This is Part 4 of a series of blog posts on building a Home NAS & Server using Linux. For the full index and other details, please see the Index
EDIT – April 2013: Since originally writing this segment, ZFS on Linux has reached it’s first non-RC version – 0.6.1. With that release, a Debian Wheezy repositories are available that handle the install process. If upgrading from these instructions, the previous packages must be purged fully before installing from the repo (dpkg –purge zfs zfs-devel zfs-dracut zfs-modules zfs-modules-devel zfs-test spl spl-modules spl-modules-devel). Up-to-date Debian-specific instructions are at http://zfsonlinux.org/debian.html)
Fortunately, the good folks involved with ZFS on Linux have got both useful instructions on compiling your own packages along with a lovely Ubuntu PPA repository for both stable and daily releases. Conveniently the Lucid PPA works perfectly with Debian Squeeze, although I’ve settled on Wheezy for the HP ProLiant Microserver, so for that I’m building from source.
Compiling and installing ZFS
In testing (within a virtual environment) I followed the deb building advice for my Squeeze machine, and found the only thing I needed to do was run update-rc.d zfs defaults after install to ensure that the pool is automounted on boot. They were just as painless for Wheezy, and needed no trickery to automount the zpool on boot.
Using the PPA on Ubuntu I had no such concerns.
The PPA pages detail all that is really needed to add the repository to Ubuntu, and installation is as simple as aptitude install ubuntu-zfs but there were a couple of different steps needed for the Debian Squeeze system. As Wheezy shouldn’t be too far off become the new stable, I won’t spend any time on those steps – Google is your friend.
Once it’s finished installing and the kernel modules are compiled you should be able to run zfs and zpool commands.
I won’t be using hot swap / external loading drives on either of these builds, at least not to begin with, so having a relatively painless way to identify which disk is which is relatively important to me. To that end, I decided to use the vdev_id.conf file to allow me to assign human-readable names to all the installed disks. As detailed on the project page, this technique is really more useful in much larger environments to ensure you can quickly and easily identify separate controllers for greater redundancy in your pools. In my case it’s more so I can quickly and easily identify which disk is broken or misbehaving when that time comes. A quick cross-reference of the disk serial numbers before I inserted them into the bays with the device assignments once booted helped me confirm the correct PCI addresses. The naming I decided on was:
~ cat /etc/zfs/vdev_id.conf
# Custom by-path mapping for large JBOD configurations
# Bay numbering is from left-to-right (internal bays)
#<ID> <by-path name>
alias Bay-0 pci-0000:00:11.0-scsi-0:0:0:0
alias Bay-1 pci-0000:00:11.0-scsi-1:0:0:0
alias Bay-2 pci-0000:00:11.0-scsi-2:0:0:0
alias Bay-3 pci-0000:00:11.0-scsi-3:0:0:0
After doing the above, running udevadm trigger will cause the file to be read and the symlinks to the correct devices will appear in /dev/disk/by-vdev/. The benefits should become clearer once the pool has been created.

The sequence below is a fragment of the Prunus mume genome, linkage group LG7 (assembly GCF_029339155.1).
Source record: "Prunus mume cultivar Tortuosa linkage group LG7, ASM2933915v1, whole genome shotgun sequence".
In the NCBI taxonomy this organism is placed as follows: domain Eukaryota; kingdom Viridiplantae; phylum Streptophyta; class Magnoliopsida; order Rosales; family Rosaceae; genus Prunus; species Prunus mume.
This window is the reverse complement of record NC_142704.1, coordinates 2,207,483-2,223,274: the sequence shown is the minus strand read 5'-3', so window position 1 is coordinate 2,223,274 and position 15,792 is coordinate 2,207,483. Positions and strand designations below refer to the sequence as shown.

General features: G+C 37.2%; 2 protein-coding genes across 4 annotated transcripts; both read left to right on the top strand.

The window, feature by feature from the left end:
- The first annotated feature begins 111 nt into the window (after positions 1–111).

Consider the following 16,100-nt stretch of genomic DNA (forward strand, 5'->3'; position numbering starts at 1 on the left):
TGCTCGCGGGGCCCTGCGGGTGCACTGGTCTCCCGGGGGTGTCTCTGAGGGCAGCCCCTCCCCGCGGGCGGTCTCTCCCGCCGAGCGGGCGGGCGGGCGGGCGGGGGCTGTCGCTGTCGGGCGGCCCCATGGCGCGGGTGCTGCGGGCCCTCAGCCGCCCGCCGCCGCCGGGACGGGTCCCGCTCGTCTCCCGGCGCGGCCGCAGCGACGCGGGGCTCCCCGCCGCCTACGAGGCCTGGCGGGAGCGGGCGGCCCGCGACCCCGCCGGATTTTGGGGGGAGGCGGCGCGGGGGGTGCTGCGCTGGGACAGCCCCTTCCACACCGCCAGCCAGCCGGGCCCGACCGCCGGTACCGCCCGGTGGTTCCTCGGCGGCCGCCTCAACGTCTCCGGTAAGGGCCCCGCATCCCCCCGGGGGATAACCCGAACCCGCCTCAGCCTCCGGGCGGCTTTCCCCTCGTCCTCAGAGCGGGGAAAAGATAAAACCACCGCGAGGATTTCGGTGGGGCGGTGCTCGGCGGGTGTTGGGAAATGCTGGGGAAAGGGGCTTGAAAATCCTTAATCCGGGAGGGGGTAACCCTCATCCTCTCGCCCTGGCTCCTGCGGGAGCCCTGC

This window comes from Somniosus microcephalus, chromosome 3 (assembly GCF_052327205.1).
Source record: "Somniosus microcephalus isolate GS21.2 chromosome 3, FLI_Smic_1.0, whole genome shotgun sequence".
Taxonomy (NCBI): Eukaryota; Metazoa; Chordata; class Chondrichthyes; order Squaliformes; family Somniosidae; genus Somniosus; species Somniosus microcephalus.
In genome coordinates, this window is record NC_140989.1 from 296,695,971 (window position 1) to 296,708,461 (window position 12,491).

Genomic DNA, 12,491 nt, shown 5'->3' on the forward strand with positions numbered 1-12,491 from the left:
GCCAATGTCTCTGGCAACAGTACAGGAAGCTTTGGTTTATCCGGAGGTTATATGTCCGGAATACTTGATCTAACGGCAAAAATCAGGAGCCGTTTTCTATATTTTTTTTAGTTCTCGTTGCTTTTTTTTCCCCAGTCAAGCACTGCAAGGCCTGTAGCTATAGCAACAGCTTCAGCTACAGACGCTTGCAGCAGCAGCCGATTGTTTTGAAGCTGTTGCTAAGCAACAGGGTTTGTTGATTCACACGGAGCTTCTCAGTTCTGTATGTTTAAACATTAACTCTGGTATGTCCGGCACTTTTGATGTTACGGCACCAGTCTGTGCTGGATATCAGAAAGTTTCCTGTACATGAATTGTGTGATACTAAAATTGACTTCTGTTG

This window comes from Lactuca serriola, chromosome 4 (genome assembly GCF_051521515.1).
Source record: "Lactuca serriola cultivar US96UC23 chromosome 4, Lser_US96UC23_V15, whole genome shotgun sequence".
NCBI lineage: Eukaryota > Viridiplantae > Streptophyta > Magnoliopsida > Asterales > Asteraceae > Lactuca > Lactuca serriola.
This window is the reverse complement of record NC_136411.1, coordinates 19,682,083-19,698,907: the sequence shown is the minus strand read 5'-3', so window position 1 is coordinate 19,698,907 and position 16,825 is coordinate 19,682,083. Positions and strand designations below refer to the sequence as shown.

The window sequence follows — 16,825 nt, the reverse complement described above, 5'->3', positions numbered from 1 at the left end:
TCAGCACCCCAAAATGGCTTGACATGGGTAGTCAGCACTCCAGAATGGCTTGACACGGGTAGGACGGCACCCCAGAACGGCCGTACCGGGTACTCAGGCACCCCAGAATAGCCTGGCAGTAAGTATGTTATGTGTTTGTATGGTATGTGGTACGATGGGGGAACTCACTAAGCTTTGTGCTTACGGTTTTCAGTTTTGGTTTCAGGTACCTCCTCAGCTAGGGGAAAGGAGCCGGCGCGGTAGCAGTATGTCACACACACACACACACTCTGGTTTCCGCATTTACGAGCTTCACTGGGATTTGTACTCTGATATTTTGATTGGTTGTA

For reference, Bay-0 is my root drive – I’ve not opted for ZFS on root, nor any real resilience due to space constraints (I may work around this in the future). For the rackmount build – as mentioned – I’ll be looking at small 2.5″ drives mirrored using mdadm for the root files.
At this point, all that’s left to do is create the pool. As mentioned, Bay-0 is my root disk, so the disks I’ll be looking at using are Bay-1, Bay-2, and Bay-3 – configured as raidz. To confirm things, I ran zpool create with the -n flag to verify what would be done. Once happy, the -n can be removed and the command run:
zpool create -f -o ashift=12 -O atime=off -m /pools/tank tank raidz Bay-1 Bay-2 Bay-3
A couple of notes on this:
- I used -f because I received the following error without it:
invalid vdev specification
use '-f' to override the following errors:
/dev/disk/zpool/Bay-1 does not contain an EFI label but it may contain partition
information in the MBR.
I’ve seen this error in my testing as well, and found a few threads on it, but nothing convincing. I confirmed with fdisk that the disks do not, in fact, contain any partition tables, and opted for -f to force past it.
- ashift=12 is per recommendation (drives with 4k blocksizes, per http://zfsonlinux.org/faq.html#HowDoesZFSonLinuxHandlesAdvacedFormatDrives
- atime=off as a default setting for the pool filesystems as I can’t see any real reason to enable it across them all.
- -m allows me to specify a mountpoint – whilst I’ll only have one pool, I figured specifying a specific pools directory would be a good habit to form if I ever want to import other pools in the future. The directory must exist before this command is run.
Once created, things can be confirmed with zpool status:
~ zpool status
scan: none requested
NAME STATE READ WRITE CKSUM
tank ONLINE 0 0 0
raidz1-0 ONLINE 0 0 0
Bay-1 ONLINE 0 0 0
Bay-2 ONLINE 0 0 0
Bay-3 ONLINE 0 0 0
At this point I’m ready to do pretty much what I want and can verify my pool is online and mounted with df.